By: E&P Staff
We often hear from President Bush, Secretary of Defense Rumsfeld or various generals about the high order of troop morale in Iraq –but we rarely hear directly from the troops themselves. Joshua Partlow of The Washington Post spent four days recently, on and off patrol, with members of the Army’s 2nd Battalion, 6th Infantry Regiment, 1st Armored Division, in and around Baghad. The battalion of more than 750 arrived in Baghdad in March, and since then, six soldiers have been killed and 21 wounded.
Here are some of the reactions he got, as he chronicled in a story for his paper on Thursday.
–Staff Sgt. Jose Sixtos: “Think of what you hate most about your job. Then think of doing what you hate most for five straight hours, every single day, sometimes twice a day, in 120-degree heat,” he said. “Then ask how morale is.” Frustrated? “You have no idea,” he said.
–“It sucks,” said Spec. Tim Ivey, 28, of San Antonio. “Honestly, it just feels like we’re driving around waiting to get blown up, that’s the most honest answer I could give you….You lose a couple friends and it gets hard.”
–“No one wants to be here, you know, no one is truly enthused about what we do,” said Sgt. Christopher Dugger, the squad leader. “We were excited, but then it just wears on you — there’s only so much you can take. Like me, personally, I want to fight in a war like World War II. I want to fight an enemy. And this, out here, there is no enemy, it’s a faceless enemy. He’s out there, but he’s hiding….
“We’re trained as an Army to fight and destroy the enemy and then take over,” added Dugger, 26, of Reno, Nev. “But I don’t think we’re trained enough to push along a country, and that’s what we’re actually doing out here.”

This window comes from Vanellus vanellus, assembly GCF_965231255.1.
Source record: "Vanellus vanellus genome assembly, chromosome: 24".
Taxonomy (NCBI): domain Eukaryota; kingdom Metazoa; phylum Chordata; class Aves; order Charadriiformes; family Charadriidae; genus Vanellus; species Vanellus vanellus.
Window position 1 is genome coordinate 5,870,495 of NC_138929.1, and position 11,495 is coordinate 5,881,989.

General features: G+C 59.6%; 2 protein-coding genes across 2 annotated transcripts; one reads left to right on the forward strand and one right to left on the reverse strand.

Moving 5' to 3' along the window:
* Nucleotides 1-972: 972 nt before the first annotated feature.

–The commanders may be “looking at the big picture all the time, but for us, we don’t see no big picture, it’s just always another bomb out here,” said Spec. Joshua Steffey, 24, of Asheville, N.C.
He said he wished “somebody would explain to us, ‘Hey, this is what we’re working for.’ ” He added that he could not care less “if Iraq’s free” or “if they’re a democracy….The first time somebody you know dies, the first thing you ask yourself is, ‘Well, what did he die for?’ “
–“At this point, it seems like the war on drugs in America,” added Spec. David Fulcher, 22, a medic from Lynchburg, Va. “It’s like this never-ending battle, like, we find one IED, if we do find it before it hits us, so what? You know it’s just like if the cops make a big bust, next week the next higher-up puts more back out there….
“My personal opinion, I don’t speak for the rest of anybody, I just speak for me personally, I think civil war is going to happen regardless. Maybe this country needs it: One side has to win. Be it Sunni, be it Shiite, one side has to win. It’s apparent, these people have made it obvious they can’t live in unity.”